Portland Vintage Trolley
The Portland Vintage Trolley is a heritage streetcar service in downtown Portland, Oregon, United States. Service is provided with replicas of a type of Brill streetcar, nicknamed the "Council Crest" cars, which last served Portland in 1950. The Vintage Trolley is managed by Vintage Trolley Inc., a non-profit corporation, and the cars are operated by TriMet, Portland's transit agency. The service currently operates along a 1.5-mile (2.4 km) section of Portland's MAX Light Rail system, on the transit mall in downtown Portland, from Union Station to Portland State University (PSU). In the past, it has also run on a different part of the MAX system and on the Portland Streetcar system.
Introduced in 1991, Vintage Trolley service operated on most weekends or at least most Sundays, from March through December, in all past years through 2010. However, starting in 2011 the service was heavily reduced, operating on just seven dates per year. Rides are narrated by a conductor who identifies historic points of interest along the way. Rides are free, but donations are accepted.
Portland Vintage Trolley service began operation on November 29, 1991, on a 2.3-mile (3.7 km) section of TriMet's first MAX line, between Lloyd Center and Galleria/SW 10th Avenue station in the West End of downtown, including crossing the Willamette River on the Steel Bridge.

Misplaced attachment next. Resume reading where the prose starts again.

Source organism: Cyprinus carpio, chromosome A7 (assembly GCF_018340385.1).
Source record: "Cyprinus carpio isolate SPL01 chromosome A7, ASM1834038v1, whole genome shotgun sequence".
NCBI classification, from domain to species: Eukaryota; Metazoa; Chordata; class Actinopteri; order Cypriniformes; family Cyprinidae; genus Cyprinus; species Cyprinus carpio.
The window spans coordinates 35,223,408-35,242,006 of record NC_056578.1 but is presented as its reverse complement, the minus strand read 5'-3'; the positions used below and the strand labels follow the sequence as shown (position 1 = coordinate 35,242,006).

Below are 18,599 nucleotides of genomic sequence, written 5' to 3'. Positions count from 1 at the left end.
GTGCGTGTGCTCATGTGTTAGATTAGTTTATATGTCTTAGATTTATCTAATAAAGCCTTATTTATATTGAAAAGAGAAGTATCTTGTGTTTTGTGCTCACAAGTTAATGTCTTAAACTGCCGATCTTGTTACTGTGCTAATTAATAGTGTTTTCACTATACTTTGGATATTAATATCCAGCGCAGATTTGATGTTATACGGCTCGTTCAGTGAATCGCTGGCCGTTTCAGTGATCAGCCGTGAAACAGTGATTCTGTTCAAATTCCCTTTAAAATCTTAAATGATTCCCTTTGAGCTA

The idea of operating vintage streetcars in Downtown Portland had been proposed at least as early as the mid-1970s, as a way to lure back to the city center shoppers who increasingly preferred suburban shopping malls. One of its most enthusiastic and influential proponents was Portland businessman Bill Naito (who later became the first president of Vintage Trolley, Inc.).
However, the idea only finally began to garner growing support following the 1978 approval to construct a light rail system in Portland, the "Banfield Light Rail" project, renamed Metropolitan Area Express, or MAX, shortly before its 1986 opening. Another impetus for the plans was a concern by the Portland Historical Landmarks Commission that introducing a modern light rail system would have a detrimental impact on the character of two downtown historic districts though which the line would pass, the Skidmore/Old Town and Yamhill Historic Districts. Operating vintage streetcars during off-peak hours was seen as a way of alleviating those impacts.